Building Trust by Building Connections

We build trust in relationships in at least two ways.  I am most comfortable with “doing what I say I will do.”  However, it’s the second that is a growing edge in my life:  building trust by building connections.  A connection occurs when another person knows we understand their heart.

Henry Cloud writes about building trust through connection in his book Integrity.

“Fundamentally, what undergirds this component [building trust through connection] is involvement in the “other.”  Connection is the opposite of “detachment,” whereby a person is a kind of island unto him– or herself.  Now, don’t confuse that with being introverted or extroverted.  Those are styles that can be used in the service of either connectedness or detachment.  You can be very extroverted, and even nice to people, and never establish a deep bond.  In fact, an extrovert’s wordiness can even serve to keep people at bay and never allow them in.

Detachment is about not crossing the space to actually enter into another person’s world through curiosity and desire to know them, to understand them, to be “with” them, to be present with them, and ultimately to care for them.  Sadly, a lot of loving and nice people are detached in this way, and their relationships suffer for it.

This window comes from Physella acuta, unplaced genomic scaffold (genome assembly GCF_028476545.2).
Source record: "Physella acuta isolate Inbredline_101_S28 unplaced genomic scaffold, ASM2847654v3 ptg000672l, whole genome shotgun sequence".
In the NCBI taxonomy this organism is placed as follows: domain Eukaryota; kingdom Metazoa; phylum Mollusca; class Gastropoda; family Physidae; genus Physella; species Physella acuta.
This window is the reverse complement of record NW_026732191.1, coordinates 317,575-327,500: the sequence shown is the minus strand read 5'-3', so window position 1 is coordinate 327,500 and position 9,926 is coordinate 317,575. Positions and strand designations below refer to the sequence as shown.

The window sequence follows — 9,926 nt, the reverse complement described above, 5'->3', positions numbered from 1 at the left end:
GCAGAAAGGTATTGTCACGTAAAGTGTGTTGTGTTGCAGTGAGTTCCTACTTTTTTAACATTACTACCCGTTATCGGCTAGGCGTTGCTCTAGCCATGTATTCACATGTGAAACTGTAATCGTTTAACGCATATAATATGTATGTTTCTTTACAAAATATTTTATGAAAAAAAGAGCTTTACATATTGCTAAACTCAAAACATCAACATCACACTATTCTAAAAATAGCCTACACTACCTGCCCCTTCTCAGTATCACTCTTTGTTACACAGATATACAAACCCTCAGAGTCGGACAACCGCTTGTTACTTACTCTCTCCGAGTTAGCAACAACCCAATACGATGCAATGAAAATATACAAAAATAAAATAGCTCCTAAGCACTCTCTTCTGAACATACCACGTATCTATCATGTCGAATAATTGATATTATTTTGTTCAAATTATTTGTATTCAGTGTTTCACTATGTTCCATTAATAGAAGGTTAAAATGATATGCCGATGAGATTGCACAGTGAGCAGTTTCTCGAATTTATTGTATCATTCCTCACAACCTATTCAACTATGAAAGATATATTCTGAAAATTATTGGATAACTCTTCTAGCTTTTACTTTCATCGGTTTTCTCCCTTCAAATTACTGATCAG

People feel cared about, and trust is built, when they know that we have a genuine interest in knowing them, knowing about them, and having what we know matter.”  Dr. Henry Cloud, Integrity, p. 56.

Because I am an optimist I often fall into the trap of dismissing how my wife, children, or friends feel by saying something like, “Oh that’s not too bad.”  or “Oh that will surely work out.”  or the real connection killer, “You don’t really feel that way.”  Each of these statements dismiss or minimize not just the feelings of the other, but the connection opportunity that we had before us.